Then we entered into the territory of the BIG FAT INDIAN wedding! Functions spread over multiple days… engagement, mehndi raat then the shadi!

Day 1 – Engagement…

Smith clan...

Smith clan…

Engagement Dance Show

Engagement Dance Show

Day 2 – Mehndi raat…

Punjabi Guju Jain Shadi - Mehndi


Bride showing off her Mehndi

Bride showing off her Mehndi

Yes... the bride really is more than 6'

Us with the bride… And yes, she really is over 6′

Day 3 – The wedding…

Mandap by the sea

Mandap by the sea

Punjabi Guju Jain Bharat

Punjabi Guju Jain Bharat

Punjabi Guju Jain Shadi Ceremony

Shadi Puja

The most amusing thing was the careful segregation between the Jain wedding reception which was pure veg no alcohol… and the nefarious activities taking place behind closed doors where only non-veg and intoxicants were permitted for the Punjabi side and others!

Naturally this section was labelled the ‘Smith Xmas’ party as it was Christmas eve and conveniently the Smith clan could be forgiven for their Christian revelry… In India there are always ways around rules!

Partner + I at one of the many Mumbai marriages, Dec 2014

Partner + I, Dec 2014

What is also funny is speculation ran rampant about our marital status in response to this pic! Shhhh – Better not alert the morality police!!

This marathon carried on with many more marriages – each with distinctive characters reflecting the varied cultures of the happy couples and their families.

As for me? I’m sufficiently confident that we have finally surfaced from the season that I sent my outfits for dry-cleaning!

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  1. Karolyn Cooper says:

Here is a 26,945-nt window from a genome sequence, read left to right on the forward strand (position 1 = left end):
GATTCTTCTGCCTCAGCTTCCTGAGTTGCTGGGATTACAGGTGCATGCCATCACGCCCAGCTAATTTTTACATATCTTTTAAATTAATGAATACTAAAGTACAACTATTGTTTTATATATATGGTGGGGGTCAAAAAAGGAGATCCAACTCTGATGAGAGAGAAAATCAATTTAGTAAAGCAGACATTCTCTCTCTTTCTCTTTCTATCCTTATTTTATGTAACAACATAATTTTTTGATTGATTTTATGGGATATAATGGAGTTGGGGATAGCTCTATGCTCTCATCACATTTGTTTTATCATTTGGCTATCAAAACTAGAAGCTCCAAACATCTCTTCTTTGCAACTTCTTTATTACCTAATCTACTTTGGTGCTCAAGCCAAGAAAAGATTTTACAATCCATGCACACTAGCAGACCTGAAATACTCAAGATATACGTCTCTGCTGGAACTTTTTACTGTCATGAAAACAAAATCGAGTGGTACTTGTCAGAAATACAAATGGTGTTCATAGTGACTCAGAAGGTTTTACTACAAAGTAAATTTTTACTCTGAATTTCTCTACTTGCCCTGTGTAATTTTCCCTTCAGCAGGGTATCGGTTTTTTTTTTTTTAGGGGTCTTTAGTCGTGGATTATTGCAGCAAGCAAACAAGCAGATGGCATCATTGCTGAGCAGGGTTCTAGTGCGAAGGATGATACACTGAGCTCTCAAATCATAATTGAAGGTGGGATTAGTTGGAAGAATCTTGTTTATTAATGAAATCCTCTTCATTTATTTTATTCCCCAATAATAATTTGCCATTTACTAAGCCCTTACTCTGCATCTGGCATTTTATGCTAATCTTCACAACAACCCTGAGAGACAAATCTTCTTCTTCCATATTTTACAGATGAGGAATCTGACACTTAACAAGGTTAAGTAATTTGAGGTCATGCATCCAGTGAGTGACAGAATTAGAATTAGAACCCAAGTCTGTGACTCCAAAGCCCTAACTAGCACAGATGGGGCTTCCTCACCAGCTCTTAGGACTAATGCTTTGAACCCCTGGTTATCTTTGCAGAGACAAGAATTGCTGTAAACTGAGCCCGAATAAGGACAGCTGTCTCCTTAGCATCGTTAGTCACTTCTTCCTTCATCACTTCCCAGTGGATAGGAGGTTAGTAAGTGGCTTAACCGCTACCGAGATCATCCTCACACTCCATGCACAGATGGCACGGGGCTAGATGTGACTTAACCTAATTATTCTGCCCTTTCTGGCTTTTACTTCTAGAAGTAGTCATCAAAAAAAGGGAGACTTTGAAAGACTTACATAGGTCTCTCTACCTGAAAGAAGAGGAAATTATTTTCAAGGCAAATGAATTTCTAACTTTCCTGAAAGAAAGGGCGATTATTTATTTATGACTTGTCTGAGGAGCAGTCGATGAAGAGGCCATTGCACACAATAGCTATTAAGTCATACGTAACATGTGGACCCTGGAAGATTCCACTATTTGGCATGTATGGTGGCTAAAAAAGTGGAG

Explain that again about the “Smith Xmas” section? A separate room at the same function for meat-eaters and beer-drinkers? Brilliant.

    • Good idea, eh? And yes – the hotel staff decorated the entrance this separate room with its adjoining terrace for the smokers too in Christmassy colours with a sign saying ‘Smith Xmas’ party.

      Helped that we not only had the matriarch but also my partner’s sister from Canada and her hubby, brother from Dubai and his wife, sundry cousins and more kicking around. 🙂

  2. Best thing about weddings is always the food! The rest depends on the people attending…but usally I really only focus on eating and pretending to have my mind on social conversations while I secretly plan on how to attack the next dish…

  3. The mehndi is so beautiful. It must take a long time to complete the actual design. I am always amazed by the amount of detail and effort that goes into it. How long does it actually take?

    • Depends on how elaborate and the skill of the mehndi artist. Some can do incredibly complex work in a half hour, others the same time would be needed for a simple design. The bride usually has more than one artist as the mehndi is all the way up the arms and also feet – usually takes an hour or so. The work I had done was completed in 10 mins as I just wanted something simple!

  4. restlessjo says:

    I’m a bit of a sucker for a wedding and I have to confess to longing to attend a full-on henna’d hands Indian wedding, but maybe just one would suffice? 🙂

  5. Wow, I can’t imagine the logistics involved with so many people attending so many functions over the span of days. I guess with all of the combined effort, it would amount to a culmination of partying and festivities I probably wouldn’t want to miss out on (the first time at least)!